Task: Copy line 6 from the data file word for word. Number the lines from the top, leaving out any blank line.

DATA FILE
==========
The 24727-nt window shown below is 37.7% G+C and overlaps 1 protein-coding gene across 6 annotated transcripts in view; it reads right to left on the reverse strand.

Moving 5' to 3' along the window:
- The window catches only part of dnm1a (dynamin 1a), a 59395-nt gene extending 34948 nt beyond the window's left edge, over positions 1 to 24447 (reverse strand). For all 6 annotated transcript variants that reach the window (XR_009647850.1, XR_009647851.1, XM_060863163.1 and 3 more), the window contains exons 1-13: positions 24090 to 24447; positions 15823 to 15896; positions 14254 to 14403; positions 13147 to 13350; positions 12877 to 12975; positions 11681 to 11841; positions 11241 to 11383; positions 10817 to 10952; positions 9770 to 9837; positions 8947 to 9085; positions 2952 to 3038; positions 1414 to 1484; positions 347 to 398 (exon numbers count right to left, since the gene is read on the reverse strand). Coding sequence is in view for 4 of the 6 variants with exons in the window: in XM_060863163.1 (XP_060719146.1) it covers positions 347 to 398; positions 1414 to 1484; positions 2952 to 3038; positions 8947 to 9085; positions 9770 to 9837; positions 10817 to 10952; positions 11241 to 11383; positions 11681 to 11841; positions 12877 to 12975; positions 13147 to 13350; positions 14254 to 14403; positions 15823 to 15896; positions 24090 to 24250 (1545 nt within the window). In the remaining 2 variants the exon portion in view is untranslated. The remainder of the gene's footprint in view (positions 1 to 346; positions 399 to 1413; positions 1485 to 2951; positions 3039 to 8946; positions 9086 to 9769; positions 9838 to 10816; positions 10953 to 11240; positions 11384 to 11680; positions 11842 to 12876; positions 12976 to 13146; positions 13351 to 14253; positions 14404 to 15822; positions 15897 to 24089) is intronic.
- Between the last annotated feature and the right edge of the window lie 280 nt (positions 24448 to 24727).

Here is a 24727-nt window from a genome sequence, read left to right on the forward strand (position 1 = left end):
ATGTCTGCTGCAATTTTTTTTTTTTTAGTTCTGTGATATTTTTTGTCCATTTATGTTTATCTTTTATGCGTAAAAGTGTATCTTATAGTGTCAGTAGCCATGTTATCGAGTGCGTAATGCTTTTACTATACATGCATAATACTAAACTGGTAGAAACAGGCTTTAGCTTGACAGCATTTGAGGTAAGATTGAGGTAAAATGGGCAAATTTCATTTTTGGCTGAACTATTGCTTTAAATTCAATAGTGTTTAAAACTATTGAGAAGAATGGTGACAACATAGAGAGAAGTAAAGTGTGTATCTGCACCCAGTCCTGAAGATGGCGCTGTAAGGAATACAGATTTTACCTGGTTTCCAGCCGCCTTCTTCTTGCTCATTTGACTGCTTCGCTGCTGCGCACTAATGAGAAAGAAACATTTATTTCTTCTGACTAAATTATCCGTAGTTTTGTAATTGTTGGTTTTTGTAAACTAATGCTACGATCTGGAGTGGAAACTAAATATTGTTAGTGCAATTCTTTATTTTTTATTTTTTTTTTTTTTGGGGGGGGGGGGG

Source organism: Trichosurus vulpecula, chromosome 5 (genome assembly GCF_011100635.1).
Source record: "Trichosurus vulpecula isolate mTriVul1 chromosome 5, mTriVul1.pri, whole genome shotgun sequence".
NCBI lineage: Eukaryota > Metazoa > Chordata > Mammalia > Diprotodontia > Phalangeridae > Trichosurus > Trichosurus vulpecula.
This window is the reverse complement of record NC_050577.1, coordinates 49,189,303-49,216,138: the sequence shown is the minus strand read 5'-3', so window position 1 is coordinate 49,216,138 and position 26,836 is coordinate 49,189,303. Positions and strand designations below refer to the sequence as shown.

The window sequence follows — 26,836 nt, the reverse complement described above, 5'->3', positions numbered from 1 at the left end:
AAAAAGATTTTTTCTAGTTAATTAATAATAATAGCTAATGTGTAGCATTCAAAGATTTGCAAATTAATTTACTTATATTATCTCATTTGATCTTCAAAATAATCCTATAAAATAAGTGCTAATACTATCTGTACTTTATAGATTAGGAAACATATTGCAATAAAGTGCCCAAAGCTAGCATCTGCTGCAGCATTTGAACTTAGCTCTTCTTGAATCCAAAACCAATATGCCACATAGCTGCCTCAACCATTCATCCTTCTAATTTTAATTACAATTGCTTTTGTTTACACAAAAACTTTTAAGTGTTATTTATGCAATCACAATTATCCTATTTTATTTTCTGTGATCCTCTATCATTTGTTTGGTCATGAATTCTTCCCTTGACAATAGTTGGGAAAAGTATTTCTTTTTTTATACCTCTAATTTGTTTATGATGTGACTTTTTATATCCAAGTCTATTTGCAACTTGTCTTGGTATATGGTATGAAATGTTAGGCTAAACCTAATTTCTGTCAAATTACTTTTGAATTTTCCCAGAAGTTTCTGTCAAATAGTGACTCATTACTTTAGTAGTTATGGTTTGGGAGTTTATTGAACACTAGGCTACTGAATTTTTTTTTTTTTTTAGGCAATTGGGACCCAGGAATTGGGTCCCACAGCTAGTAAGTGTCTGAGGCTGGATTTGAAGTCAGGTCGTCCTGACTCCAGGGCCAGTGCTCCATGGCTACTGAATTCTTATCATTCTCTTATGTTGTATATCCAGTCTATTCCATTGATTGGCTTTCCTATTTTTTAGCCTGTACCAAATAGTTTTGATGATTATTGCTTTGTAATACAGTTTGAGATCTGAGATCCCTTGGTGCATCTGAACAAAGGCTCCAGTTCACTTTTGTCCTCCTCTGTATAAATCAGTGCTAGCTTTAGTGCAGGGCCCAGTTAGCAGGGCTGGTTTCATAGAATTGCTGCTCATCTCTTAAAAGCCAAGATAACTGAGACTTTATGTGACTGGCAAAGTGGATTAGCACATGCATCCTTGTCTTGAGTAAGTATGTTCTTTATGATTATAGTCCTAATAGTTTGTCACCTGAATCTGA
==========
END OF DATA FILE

ATGTCTGCTGCAATTTTTTTTTTTTTAGTTCTGTGATATTTTTTGTCCATTTATGTTTATCTTTTATGCGTAAAAGTGTATCTTATAGTGTCAGTAGCCATGTTATCGAGTGCGTAATGCTTTTACTATACATGCATAATACTAAACTGGTAGAAACAGGCTTTAGCTTGACAGCATTTGAGGTAAGATTGAGGTAAAATGGGCAAATTTCATTTTTGGCTGAACTATTGCTTTAAATTCAATAGTGTTTAAAACTATTGAGAAGAATGGTGACAACATAGAGAGAAGTAAAGTGTGTATCTGCACCCAGTCCTGAAGATGGCGCTGTAAGGAATACAGATTTTACCTGGTTTCCAGCCGCCTTCTTCTTGCTCATTTGACTGCTTCGCTGCTGCGCACTAATGAGAAAGAAACATTTATTTCTTCTGACTAAATTATCCGTAGTTTTGTAATTGTTGGTTTTTGTAAACTAATGCTACGATCTGGAGTGGAAACTAAATATTGTTAGTGCAATTCTTTATTTTTTATTTTTTTTTTTTTTGGGGGGGGGGGGG